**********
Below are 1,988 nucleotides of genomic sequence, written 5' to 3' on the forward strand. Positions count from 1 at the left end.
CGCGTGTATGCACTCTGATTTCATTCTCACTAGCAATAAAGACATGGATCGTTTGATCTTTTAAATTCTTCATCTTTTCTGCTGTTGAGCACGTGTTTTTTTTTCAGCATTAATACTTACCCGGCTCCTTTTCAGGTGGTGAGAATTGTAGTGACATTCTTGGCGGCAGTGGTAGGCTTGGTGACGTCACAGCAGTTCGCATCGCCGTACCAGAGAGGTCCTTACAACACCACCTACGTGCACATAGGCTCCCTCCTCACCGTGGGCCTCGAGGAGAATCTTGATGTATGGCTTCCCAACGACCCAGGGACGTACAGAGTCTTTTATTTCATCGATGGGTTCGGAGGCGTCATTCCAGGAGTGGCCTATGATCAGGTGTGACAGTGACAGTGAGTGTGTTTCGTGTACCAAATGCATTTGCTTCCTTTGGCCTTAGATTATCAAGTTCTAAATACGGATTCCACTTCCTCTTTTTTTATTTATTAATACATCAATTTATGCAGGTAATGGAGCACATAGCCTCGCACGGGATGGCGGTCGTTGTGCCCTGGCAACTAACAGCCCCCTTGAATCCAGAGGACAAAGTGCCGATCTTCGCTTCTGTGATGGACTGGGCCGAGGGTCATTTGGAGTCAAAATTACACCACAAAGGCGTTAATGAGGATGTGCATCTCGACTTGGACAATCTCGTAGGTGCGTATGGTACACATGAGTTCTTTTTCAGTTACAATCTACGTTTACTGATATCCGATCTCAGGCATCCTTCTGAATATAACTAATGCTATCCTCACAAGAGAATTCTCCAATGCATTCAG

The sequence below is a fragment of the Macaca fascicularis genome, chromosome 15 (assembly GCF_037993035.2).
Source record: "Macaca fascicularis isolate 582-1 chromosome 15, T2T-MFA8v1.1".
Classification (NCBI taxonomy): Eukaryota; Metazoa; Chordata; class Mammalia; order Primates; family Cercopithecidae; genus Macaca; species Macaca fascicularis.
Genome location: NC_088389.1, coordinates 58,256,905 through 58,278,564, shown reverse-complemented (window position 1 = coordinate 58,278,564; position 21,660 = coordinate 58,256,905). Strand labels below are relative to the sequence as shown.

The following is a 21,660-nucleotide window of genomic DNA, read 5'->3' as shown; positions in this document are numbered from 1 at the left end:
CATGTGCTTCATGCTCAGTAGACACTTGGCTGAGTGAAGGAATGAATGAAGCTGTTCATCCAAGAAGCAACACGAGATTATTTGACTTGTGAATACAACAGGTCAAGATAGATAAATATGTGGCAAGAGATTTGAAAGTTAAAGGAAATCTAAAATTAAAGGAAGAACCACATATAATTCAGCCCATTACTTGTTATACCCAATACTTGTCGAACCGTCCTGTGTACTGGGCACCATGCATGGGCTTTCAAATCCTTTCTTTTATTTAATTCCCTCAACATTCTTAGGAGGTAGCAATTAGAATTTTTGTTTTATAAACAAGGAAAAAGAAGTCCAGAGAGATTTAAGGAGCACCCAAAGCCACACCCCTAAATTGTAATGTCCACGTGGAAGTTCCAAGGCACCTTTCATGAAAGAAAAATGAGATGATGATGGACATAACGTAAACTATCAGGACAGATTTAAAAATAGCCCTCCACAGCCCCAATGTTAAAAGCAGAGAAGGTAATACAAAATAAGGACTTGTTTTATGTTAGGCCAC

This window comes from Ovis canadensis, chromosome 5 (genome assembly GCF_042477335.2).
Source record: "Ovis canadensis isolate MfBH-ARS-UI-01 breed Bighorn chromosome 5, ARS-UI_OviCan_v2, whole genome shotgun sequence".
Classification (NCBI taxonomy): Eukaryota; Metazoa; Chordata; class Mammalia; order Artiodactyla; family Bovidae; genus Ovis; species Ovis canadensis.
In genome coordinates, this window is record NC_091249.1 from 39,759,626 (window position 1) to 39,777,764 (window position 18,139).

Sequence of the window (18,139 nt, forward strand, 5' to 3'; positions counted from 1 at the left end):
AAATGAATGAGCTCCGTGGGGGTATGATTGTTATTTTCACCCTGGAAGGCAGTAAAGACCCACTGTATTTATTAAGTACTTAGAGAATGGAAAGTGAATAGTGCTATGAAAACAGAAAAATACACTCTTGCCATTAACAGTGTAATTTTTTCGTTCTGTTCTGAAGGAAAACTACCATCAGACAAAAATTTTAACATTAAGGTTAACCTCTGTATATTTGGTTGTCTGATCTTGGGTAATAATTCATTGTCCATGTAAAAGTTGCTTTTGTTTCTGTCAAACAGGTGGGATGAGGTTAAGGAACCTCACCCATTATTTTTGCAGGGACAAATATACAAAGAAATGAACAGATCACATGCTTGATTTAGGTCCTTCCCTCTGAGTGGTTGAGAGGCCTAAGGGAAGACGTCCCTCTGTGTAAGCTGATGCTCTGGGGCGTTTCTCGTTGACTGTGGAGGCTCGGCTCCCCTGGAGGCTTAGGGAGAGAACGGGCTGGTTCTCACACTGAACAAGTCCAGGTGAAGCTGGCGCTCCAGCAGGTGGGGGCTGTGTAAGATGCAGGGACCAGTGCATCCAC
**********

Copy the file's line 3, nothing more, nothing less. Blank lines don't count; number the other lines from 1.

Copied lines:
The sequence below is a fragment of the Macaca fascicularis genome, chromosome 15 (assembly GCF_037993035.2).